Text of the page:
Kemal Kilicdaroglu
Kemal KilicdarogluSpokesperson

Turkey’s opposition leader and President Recep Tayyip Erdogan’s main rival in the recent elections, Kemal Kilicdaroglu, is facing 110 years in prison as well as a ban on political activities, i24NEWS reported on Thursday, citing the Turkish newspaper Cumhuriyet.

The report said that 28 lawsuits were filed against Kilicdaroglu, some of which were initiated by Erdogan.

“Earlier, a number of lawsuits were suspended due to the fact that Kemal Kılıçdaroglu has parliamentary immunity. Now they will be considered again since he was not elected to the new convocation,” the newspaper indicated.

It added that representatives of Erdogan’s ruling Justice and Development Party initiated a criminal case on charges against the opposition candidate of insulting the president.

The lawsuits relate to public statements made by Kilicdaroglu during the election campaign, in which he compared Erdogan to notorious political leaders of the past such as Saddam Hussein, Muammar Gaddafi, and Nicolae Ceausescu.

For most lawsuits, the sentence is up to four years. Overall, the ex-presidential candidate, who won 48 percent of the vote, can face 110 years in prison.

If Kilicdaroglu is convicted, he would be banned from participating in elections and engaging in political activities.

The Turkish government has cracked down on dissent and on opponents of Erdogan in recent years. Journalists, bloggers, and ordinary people - even schoolchildren – have been taken to court on charges of insulting Erdogan and other top officials.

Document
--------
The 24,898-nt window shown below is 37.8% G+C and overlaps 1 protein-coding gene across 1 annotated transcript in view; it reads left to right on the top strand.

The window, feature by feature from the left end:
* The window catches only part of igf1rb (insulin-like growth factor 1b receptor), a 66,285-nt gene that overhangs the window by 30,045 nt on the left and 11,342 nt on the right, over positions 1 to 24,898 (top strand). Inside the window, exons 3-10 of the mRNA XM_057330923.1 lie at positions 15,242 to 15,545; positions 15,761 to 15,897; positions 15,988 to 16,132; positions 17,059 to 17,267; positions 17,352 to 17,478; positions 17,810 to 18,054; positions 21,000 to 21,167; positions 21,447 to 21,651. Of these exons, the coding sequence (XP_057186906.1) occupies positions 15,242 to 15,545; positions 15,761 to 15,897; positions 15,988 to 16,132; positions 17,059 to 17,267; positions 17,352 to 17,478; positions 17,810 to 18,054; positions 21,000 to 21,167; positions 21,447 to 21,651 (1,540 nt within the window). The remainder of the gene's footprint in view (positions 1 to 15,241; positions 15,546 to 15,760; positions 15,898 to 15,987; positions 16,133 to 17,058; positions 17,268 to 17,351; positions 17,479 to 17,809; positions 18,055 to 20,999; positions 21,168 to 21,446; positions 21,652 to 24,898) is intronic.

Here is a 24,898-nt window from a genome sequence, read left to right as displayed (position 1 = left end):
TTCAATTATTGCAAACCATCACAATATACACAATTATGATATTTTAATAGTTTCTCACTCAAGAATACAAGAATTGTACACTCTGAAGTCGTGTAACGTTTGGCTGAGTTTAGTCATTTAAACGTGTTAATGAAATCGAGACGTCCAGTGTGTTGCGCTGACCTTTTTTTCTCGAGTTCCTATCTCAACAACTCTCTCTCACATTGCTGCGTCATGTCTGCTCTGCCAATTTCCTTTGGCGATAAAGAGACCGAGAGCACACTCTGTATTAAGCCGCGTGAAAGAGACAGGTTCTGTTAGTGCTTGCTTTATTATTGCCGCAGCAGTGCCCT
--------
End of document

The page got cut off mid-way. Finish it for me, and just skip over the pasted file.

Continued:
Examples include a 17-year-old teen who was charged with "insulting" Erdogan on Facebook, a Turkish philosophy professor who was accused of insulting Erdogan in an article in which he accused the president of corruption, and even the former Miss Turkey who was prosecuted for social media posts deemed to be critical of Erdogan.

In December of 2016, the head of a cafeteria at the Cumhuriyet newspaper was detained for insulting Erdogan after saying he would refuse to serve him tea.

Erdogan in 2015 filed a criminal complaint against the Cumhuriyet newspaper and its editor for publishing images allegedly showing trucks belonging to the state intelligence service helping send weapons to rebels in Syria.

More recently, Turkey's broadcasting watchdog launched an inquiry into six opposition TV channels for "insulting the public" with their coverage of the presidential election runoff.